Natural Selection Might Lead To ‘Irrational’ Behavior
Seemingly irrelevant alternatives are bound to make an influence on the choices we make, according to a new study.
According to the study, optimal choices also have fair chance of violating the principle of transitivity - it might be best to prefer A from A and B, and B from B or C, however to chose C from A or C might not be a preferred choice.
The study, performed by researchers at the University of Bristol are based on two premises. One is that current options are indicative of the likely option in the near future and the other one is that at least one of the option takes a different amount of time to handle.
“I foresaw that inferior options could affect choices, but the finding of intransitive choice is most exciting,” said study’s lead author, Professor John McNamara of Bristol’s School of Mathematics in a press release.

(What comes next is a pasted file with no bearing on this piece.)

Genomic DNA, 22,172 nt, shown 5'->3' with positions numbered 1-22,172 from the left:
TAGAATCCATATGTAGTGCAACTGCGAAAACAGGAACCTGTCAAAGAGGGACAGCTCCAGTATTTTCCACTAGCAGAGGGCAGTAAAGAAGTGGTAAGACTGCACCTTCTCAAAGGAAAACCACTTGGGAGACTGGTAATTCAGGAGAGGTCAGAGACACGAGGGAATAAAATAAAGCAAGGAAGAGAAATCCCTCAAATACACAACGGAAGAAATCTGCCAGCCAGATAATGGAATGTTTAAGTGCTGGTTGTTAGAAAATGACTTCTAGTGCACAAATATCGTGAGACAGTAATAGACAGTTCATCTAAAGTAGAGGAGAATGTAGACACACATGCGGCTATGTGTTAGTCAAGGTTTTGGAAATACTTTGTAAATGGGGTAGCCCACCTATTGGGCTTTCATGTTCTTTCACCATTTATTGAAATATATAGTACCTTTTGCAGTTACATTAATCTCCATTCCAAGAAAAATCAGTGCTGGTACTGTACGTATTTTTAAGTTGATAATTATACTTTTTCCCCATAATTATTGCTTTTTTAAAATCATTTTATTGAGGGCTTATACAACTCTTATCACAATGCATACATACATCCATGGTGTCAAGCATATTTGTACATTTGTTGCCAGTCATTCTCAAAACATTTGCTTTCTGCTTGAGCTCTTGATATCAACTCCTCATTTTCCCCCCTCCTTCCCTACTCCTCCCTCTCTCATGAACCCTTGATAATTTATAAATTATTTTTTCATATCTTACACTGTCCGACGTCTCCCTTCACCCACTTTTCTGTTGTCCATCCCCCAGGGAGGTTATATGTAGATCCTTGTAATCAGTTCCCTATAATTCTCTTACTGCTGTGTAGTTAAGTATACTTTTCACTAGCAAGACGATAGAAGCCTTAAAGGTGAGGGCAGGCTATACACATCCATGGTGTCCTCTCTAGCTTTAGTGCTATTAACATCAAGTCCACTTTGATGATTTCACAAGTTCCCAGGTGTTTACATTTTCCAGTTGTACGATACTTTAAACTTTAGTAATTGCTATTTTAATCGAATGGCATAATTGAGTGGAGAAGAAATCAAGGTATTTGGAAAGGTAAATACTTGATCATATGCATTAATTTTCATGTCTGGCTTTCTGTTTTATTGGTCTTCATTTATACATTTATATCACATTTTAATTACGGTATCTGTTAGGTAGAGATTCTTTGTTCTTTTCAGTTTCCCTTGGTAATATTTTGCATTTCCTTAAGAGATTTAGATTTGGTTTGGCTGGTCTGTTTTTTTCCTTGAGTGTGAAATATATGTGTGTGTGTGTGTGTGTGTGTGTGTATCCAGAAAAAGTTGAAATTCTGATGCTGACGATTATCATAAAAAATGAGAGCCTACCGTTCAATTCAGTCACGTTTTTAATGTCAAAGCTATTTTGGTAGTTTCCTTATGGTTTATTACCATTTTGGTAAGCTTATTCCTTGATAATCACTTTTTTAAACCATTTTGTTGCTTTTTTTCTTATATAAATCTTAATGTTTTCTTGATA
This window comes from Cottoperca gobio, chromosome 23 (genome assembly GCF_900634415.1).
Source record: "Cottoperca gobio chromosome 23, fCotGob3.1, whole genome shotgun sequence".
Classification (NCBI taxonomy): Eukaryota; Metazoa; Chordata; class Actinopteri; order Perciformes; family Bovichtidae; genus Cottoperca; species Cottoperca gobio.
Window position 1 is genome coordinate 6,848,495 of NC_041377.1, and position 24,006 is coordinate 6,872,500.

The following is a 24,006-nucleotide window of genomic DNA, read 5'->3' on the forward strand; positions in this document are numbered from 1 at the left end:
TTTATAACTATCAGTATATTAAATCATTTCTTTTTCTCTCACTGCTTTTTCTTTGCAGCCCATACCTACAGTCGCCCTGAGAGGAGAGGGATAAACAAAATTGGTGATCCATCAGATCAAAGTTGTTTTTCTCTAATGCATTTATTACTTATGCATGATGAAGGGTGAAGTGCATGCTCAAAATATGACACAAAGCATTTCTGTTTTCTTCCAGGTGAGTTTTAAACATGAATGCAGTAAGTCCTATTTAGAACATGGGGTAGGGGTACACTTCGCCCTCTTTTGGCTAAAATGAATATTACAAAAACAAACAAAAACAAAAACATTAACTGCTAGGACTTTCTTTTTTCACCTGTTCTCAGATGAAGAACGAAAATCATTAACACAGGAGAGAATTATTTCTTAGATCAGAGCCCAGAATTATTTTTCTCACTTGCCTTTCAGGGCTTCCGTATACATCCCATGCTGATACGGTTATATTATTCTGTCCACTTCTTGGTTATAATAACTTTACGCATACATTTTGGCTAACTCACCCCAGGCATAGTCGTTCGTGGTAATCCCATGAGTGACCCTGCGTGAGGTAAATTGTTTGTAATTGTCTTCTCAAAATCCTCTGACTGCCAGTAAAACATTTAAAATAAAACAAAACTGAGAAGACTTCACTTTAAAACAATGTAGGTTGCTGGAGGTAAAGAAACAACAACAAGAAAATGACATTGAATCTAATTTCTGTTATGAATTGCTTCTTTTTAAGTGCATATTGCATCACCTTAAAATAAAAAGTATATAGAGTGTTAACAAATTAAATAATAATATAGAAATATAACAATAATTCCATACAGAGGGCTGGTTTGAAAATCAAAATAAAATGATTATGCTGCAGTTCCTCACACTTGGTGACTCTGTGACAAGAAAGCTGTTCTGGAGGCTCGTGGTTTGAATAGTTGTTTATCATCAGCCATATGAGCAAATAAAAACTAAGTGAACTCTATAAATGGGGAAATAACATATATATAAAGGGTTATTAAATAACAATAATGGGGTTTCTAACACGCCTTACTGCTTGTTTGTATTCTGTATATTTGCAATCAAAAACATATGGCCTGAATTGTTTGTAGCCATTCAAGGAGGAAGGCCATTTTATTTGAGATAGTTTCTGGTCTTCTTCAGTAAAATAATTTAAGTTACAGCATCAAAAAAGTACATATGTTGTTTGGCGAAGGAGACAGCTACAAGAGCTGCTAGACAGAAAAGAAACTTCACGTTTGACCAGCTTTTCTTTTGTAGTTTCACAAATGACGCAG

The researchers who conducted the study are part of the Modeling Animal Decisions team at the University of Bristol. The team focuses on the understanding the mental mechanisms from an evolutionary perspective.
The study is being considered in the terms of animals choosing between prey options where each kind of prey takes different amount of time to handle.
Another important aspect of the study is the fact that two of the keystone principles of rationality, regularity and transitivity, cannot be applied easily.
The findings of the study is published in the Royal Society Journal Biology Letters.